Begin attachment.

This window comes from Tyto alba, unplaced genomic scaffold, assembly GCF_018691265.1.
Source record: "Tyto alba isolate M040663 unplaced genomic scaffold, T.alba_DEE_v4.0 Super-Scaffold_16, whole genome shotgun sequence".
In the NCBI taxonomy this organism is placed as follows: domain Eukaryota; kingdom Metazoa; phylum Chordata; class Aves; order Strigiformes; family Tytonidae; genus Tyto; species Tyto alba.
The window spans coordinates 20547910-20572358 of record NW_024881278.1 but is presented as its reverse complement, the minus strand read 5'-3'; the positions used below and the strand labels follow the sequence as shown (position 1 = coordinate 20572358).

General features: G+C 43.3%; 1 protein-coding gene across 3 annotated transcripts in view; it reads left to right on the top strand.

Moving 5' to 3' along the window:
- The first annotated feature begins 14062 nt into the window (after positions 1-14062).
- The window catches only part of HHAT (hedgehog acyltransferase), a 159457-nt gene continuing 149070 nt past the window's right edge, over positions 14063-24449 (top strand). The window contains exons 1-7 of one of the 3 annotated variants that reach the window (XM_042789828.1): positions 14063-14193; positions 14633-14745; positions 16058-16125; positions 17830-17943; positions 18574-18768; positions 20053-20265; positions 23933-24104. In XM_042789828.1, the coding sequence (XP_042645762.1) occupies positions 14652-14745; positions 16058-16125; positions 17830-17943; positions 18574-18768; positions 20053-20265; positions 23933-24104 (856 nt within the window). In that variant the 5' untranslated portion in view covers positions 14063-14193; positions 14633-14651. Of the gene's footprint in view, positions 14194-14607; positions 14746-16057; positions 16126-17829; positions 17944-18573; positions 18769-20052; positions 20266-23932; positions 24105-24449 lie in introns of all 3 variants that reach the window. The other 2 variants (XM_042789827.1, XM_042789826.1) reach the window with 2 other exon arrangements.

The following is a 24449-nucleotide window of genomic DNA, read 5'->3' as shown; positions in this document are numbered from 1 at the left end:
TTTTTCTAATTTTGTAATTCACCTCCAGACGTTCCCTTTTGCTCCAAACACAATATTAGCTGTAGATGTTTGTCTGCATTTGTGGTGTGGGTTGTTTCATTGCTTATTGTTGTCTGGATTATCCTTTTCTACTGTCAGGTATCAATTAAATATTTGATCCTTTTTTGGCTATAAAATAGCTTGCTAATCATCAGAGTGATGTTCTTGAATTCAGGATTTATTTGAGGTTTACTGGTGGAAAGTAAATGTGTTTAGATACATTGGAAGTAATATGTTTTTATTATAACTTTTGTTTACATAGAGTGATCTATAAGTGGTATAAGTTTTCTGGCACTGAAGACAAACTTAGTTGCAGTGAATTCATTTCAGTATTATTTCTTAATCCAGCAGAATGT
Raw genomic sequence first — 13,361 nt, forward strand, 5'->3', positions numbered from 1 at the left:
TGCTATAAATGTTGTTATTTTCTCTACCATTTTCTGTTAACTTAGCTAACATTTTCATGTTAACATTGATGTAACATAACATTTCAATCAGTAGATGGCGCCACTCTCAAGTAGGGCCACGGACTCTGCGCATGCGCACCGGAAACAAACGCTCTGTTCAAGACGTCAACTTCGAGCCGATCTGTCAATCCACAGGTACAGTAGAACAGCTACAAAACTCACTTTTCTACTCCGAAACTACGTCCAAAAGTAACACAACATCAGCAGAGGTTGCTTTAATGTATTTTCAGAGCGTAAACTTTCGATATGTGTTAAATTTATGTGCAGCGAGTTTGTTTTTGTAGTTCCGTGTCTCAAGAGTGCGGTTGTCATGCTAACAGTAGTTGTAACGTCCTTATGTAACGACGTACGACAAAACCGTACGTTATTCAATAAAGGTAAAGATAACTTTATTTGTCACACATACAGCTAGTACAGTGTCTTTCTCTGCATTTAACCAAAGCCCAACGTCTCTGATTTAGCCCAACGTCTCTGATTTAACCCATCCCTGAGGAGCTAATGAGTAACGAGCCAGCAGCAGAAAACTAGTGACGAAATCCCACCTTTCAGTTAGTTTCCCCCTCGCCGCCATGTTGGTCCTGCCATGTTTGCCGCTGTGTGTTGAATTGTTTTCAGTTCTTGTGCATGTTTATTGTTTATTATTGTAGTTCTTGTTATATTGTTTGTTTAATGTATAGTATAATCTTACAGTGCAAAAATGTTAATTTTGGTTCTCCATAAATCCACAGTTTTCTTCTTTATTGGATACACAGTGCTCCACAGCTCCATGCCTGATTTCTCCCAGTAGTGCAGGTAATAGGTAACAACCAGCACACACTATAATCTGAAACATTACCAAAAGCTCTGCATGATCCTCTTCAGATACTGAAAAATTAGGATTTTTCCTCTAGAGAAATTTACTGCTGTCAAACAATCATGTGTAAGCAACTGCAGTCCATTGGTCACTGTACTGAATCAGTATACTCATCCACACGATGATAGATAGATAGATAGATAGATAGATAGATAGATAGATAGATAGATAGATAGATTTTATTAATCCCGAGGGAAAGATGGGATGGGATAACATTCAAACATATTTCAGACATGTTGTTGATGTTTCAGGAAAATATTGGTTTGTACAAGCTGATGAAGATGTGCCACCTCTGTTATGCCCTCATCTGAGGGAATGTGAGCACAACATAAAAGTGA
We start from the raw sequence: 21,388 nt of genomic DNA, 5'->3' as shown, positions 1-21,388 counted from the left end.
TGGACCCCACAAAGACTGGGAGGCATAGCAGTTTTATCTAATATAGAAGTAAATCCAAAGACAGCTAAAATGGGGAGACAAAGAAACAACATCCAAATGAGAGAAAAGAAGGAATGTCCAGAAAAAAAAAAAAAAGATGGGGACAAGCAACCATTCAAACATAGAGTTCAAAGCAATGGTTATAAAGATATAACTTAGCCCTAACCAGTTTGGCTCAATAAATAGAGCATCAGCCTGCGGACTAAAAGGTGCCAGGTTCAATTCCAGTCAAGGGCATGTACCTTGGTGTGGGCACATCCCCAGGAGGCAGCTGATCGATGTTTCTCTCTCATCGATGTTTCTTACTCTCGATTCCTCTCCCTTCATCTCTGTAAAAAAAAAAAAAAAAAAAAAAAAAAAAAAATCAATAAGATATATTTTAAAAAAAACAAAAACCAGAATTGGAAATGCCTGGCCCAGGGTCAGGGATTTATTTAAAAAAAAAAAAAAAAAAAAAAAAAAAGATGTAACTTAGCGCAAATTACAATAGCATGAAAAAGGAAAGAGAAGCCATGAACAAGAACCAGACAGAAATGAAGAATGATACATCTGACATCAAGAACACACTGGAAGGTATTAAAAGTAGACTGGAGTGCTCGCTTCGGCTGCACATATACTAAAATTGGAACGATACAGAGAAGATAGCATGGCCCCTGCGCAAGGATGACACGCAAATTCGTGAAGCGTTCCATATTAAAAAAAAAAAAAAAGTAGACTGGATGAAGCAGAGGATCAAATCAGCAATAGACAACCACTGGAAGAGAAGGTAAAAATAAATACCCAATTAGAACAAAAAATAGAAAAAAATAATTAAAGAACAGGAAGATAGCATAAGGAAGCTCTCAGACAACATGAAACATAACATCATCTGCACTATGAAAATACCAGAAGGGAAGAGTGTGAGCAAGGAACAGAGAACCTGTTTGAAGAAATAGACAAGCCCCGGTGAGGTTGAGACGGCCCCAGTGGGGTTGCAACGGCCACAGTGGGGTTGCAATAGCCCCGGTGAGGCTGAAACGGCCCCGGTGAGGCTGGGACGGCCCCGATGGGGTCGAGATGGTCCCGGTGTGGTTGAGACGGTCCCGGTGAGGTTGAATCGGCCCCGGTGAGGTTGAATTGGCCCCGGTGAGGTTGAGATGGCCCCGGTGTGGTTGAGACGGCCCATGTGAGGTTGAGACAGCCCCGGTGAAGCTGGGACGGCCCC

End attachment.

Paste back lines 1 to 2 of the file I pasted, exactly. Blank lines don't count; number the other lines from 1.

This window comes from Tyto alba, unplaced genomic scaffold, assembly GCF_018691265.1.
Source record: "Tyto alba isolate M040663 unplaced genomic scaffold, T.alba_DEE_v4.0 Super-Scaffold_16, whole genome shotgun sequence".